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May 27, 2020
by AIA New York
Brendan Coburn, FAIA, NCARB, Founder, CWB Architects. Photo: Nelson Hancock.Brendan Coburn, FAIA, NCARB, Founder, CWB Architects. Photo: Nelson Hancock.
Brendan Coburn, FAIA, NCARB, Founder, CWB Architects. Photo: Nelson Hancock.
Brooklyn Heights Residence by CWB Architects, Brooklyn, NY. Photo: Francis Dzikowski/OTTO.
Brooklyn Heights Residence by CWB Architects, Brooklyn, NY. Photo: Francis Dzikowski/OTTO.
Bug Acres of Woodstock by CWB Architects, Woodstock, NY. Photo: Rachael Stollar.
Bug Acres of Woodstock by CWB Architects, Woodstock, NY. Photo: Rachael Stollar.
Cobble Hill Residence by CWB Architects, Brooklyn, NY. Photo: Francis Dzikowski/OTTO.
Cobble Hill Residence by CWB Architects, Brooklyn, NY. Photo: Francis Dzikowski/OTTO.
Park Slope Residence, Brooklyn, NY. Photo: Kevin Kunstadt.
Park Slope Residence by CWB Architects, Brooklyn, NY. Photo: Kevin Kunstadt.
Cobble Hill House by CWB Architects, Brooklyn, NY. Photo: Francis Dzikowski/OTTO.
Cobble Hill House by CWB Architects, Brooklyn, NY. Photo: Francis Dzikowski/OTTO.

Artfully weaving contemporary design with historic fabric for over two decades, Brendan Coburn, FAIA, NCARB, has demonstrated that reuse of America’s 19th-century buildings is a model for a thriving practice and continued stewardship of the built environment. Since founding CWB Architects in 1995, Coburn has grown the firm from a two-person shop that specialized in Brooklyn brownstone renovations into a multidisciplinary firm of 27 professionals designing multiple building types throughout the greater New York City metropolitan area. With an emphasis on adaptive re-use and working within Landmarks Districts, Coburn’s passion is grounded in building and renovating new and old structures to serve clients for the next 100 years. His expertise reimagining the 19th-century fabric of NYC for use in the modern world informs CWB’s renovations, new constructions, and thoughtful civic interventions.

The Jury of Fellows of the AIA elevated Coburn to the College of Fellows in the first category of Fellowship, which recognizes architects who have “Promoted the aesthetic, scientific, and practical efficiency of the profession,” according to the organization’s definition. Coburn will eventually be celebrated at AIA New York’s annual New Fellows Reception, once a new date is confirmed at the Center for Architecture in the wake of COVID-19.

Q: What has been particularly challenging in your recent work?

A: Trying to maintain a humanistic scale as our buildings grow in size. Currently, we are designing our second medium-sized apartment building; balancing all of the developers’ economic considerations against the imperative to design a well-proportioned and properly scaled building is a challenge. But I like the challenge of finding that balance. I also value the opportunity to be part of restoring a continuous and well-scaled street-wall on a single block in the city.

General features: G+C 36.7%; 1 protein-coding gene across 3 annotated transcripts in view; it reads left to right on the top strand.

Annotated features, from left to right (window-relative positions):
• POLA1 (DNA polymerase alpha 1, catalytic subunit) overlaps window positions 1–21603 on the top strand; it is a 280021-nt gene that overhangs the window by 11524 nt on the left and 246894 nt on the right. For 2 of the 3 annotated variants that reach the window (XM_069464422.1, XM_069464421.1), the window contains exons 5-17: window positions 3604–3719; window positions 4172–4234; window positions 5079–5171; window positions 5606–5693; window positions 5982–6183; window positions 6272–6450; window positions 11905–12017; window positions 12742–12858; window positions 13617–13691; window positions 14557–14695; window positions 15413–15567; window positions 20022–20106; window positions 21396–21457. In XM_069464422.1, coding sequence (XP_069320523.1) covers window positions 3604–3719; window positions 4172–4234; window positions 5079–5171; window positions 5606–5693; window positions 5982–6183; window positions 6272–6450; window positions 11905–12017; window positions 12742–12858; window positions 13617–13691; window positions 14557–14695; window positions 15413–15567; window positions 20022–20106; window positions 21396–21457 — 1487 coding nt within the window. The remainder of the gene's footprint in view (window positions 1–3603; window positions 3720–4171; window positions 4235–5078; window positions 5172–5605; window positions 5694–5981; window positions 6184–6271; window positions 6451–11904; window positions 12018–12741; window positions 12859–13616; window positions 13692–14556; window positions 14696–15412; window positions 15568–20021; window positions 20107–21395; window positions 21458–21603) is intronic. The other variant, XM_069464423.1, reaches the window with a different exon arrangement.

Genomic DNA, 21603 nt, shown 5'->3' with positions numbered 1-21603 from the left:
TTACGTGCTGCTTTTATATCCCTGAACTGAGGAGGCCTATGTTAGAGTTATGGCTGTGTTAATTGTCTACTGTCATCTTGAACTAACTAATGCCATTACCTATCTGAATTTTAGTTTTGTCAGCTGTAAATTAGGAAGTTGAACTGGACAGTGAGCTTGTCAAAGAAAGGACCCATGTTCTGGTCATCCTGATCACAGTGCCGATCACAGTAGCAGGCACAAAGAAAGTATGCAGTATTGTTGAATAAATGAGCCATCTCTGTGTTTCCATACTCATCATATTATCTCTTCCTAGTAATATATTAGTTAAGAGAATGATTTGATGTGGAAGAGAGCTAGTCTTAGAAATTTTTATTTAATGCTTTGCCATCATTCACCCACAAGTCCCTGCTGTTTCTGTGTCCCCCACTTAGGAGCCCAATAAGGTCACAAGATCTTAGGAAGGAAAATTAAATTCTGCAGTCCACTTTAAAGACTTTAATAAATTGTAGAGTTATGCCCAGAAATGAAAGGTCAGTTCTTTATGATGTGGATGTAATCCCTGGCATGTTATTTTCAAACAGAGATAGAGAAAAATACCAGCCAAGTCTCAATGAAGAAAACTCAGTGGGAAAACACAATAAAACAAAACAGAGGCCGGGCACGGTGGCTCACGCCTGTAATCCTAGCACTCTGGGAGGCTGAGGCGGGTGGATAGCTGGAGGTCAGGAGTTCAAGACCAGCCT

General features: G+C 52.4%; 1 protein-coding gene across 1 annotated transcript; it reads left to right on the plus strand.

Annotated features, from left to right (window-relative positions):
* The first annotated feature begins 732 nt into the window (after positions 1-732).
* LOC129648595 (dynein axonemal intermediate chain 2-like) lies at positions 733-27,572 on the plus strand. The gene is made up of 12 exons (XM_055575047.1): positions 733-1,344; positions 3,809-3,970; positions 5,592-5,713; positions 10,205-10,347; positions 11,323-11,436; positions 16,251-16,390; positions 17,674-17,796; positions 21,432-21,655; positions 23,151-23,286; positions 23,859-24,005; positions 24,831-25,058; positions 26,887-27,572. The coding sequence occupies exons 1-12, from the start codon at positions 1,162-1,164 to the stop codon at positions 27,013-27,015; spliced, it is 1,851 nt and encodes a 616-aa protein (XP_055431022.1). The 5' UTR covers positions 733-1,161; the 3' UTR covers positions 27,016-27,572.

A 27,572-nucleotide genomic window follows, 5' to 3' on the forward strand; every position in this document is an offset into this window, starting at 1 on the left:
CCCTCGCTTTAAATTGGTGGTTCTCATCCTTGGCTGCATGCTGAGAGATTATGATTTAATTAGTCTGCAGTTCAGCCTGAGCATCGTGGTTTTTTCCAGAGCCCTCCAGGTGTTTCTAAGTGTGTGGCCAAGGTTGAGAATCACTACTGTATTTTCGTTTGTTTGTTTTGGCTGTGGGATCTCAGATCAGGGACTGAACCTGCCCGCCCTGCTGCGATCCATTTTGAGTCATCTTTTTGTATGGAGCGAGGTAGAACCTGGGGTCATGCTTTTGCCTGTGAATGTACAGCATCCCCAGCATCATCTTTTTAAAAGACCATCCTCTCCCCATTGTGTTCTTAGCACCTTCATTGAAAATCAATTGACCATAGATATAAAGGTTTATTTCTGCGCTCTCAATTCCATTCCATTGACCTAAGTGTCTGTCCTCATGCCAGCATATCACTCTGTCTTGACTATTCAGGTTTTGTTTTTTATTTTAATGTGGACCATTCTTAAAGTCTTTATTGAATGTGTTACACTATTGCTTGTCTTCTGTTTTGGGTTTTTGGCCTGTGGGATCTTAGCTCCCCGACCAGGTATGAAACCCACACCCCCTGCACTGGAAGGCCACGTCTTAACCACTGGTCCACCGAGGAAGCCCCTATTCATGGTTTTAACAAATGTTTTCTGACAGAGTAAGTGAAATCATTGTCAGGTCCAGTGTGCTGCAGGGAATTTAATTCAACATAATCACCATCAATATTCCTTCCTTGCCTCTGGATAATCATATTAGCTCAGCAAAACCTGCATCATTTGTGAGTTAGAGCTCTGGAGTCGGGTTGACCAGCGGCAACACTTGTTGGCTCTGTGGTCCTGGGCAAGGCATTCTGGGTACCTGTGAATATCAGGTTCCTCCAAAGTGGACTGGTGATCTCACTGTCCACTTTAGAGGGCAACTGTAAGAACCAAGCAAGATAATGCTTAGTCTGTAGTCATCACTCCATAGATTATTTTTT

Q: What are some of your favorite recent projects that you’ve worked on?

A: We recently completed Schematic Design for a new Episcopal church, church hall, rectory building, and courtyard in Queens that is part of a two-building campus. The project will include the restoration of an existing historic church on the same parcel. We are also finishing up construction documents on five new townhouses in the Fort Greene Historic District that are contextual, but at the same time still quite modern. Finally, we finished schematic design on a combination yoga studio and library on a farm in Ghent, New York. The building is elevated over the ruins of an old barn and is cantilevered over a stream, which should be lovely.

Q: What do you see as an architect’s role—and responsibility—within our culture?

A: For me, the architect’s role is to teach people to be sensitive to the built environment, to help everyone understand the power buildings and landscapes have to provide comfort and repose in our frantic world. I also have become increasingly aware of the architect’s unique challenge of translating spatial ideas and three-dimensional problem-solving skills to the verbal world outside of the profession; it is hard and requires patience—and practice—but is essential to fulfilling one’s role as an architect.

Q: What do you think are the biggest challenges, or opportunities, facing cities?

A: Maintaining a humanistic scale as our cities grow up and out. I think that the current trend for expanding cities and drawing more humans back into urban environments is the best thing that can happen for the environmental health of the planet. I think that given this trend, quality urban planning, landscape design, and architecture become more and more essential to the viability of civilization.

Q: What are your greatest sources of inspiration?

  • Imagining the experience of inhabiting and enjoying any given space (e.g., having a lovely dinner in one of the houses we design).
  • The boundless reference library of historic buildings that is New York City. I am always discovering NEW details and design moves in buildings and neighborhoods that I have been walking past and looking at my whole life—and being amazed that I had not noticed them before.
  • Watching the traffic of tugboats and barges on the East River from the window at my office desk.

Editors’ Note: This feature is part of a series celebrating the members of the American Institute of Architects (AIA) New York Chapter who are elevated each year to the AIA College of Fellows, an honor awarded to members who have made significant contributions to both the profession and society. Learn more about Fellowship here.

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